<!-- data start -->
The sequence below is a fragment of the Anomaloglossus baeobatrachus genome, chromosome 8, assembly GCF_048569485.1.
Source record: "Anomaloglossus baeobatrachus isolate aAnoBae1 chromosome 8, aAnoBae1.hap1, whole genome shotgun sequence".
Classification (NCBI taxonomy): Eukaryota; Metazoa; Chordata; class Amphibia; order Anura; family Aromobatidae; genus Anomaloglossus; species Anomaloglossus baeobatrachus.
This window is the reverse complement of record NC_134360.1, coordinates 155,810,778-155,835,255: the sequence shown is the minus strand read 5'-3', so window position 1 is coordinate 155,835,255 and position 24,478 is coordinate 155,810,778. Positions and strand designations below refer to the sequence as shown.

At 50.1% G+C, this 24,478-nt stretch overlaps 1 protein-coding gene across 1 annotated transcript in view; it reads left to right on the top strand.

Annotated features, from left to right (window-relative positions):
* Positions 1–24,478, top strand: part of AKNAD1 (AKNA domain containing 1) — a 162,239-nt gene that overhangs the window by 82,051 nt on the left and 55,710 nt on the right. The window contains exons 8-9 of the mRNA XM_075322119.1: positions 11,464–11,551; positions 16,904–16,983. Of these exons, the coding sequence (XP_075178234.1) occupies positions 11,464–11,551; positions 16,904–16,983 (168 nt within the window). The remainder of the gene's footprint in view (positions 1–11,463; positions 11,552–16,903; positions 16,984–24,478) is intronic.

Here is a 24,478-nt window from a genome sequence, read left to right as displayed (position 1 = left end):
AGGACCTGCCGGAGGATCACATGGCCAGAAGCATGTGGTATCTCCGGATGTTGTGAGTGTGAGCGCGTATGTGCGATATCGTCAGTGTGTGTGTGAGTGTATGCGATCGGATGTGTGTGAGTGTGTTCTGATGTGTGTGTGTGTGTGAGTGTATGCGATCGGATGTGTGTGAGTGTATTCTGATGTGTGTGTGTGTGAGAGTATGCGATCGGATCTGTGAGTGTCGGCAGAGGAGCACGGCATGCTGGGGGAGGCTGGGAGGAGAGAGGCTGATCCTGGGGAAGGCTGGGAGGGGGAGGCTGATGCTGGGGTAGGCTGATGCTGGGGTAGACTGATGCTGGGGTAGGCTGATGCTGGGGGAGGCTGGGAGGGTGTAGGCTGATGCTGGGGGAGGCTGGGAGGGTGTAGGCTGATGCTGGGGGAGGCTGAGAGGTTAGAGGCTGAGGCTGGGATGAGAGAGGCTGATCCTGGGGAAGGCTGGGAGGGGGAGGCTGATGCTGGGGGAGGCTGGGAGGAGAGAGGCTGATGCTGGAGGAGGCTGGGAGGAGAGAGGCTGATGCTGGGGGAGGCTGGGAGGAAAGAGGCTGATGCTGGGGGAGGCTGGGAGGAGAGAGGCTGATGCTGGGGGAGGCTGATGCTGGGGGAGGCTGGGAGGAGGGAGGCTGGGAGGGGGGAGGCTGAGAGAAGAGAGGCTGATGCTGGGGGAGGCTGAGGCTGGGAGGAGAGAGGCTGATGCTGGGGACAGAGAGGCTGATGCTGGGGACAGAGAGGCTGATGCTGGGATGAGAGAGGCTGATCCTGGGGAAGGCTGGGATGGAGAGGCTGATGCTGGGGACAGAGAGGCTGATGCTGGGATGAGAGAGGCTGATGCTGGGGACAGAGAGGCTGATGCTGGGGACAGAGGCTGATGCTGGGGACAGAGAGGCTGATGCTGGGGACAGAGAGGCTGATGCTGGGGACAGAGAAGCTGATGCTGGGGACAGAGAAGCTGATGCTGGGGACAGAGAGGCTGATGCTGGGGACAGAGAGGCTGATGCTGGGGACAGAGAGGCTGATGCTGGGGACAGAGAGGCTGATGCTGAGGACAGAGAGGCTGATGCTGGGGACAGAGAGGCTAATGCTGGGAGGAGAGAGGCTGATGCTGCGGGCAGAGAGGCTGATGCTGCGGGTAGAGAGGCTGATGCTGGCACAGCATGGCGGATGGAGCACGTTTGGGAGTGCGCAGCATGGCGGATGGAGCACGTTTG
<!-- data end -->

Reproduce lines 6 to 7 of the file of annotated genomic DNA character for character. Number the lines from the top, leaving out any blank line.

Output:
Annotated features, from left to right (window-relative positions):
* Positions 1–24,478, top strand: part of AKNAD1 (AKNA domain containing 1) — a 162,239-nt gene that overhangs the window by 82,051 nt on the left and 55,710 nt on the right. The window contains exons 8-9 of the mRNA XM_075322119.1: positions 11,464–11,551; positions 16,904–16,983. Of these exons, the coding sequence (XP_075178234.1) occupies positions 11,464–11,551; positions 16,904–16,983 (168 nt within the window). The remainder of the gene's footprint in view (positions 1–11,463; positions 11,552–16,903; positions 16,984–24,478) is intronic.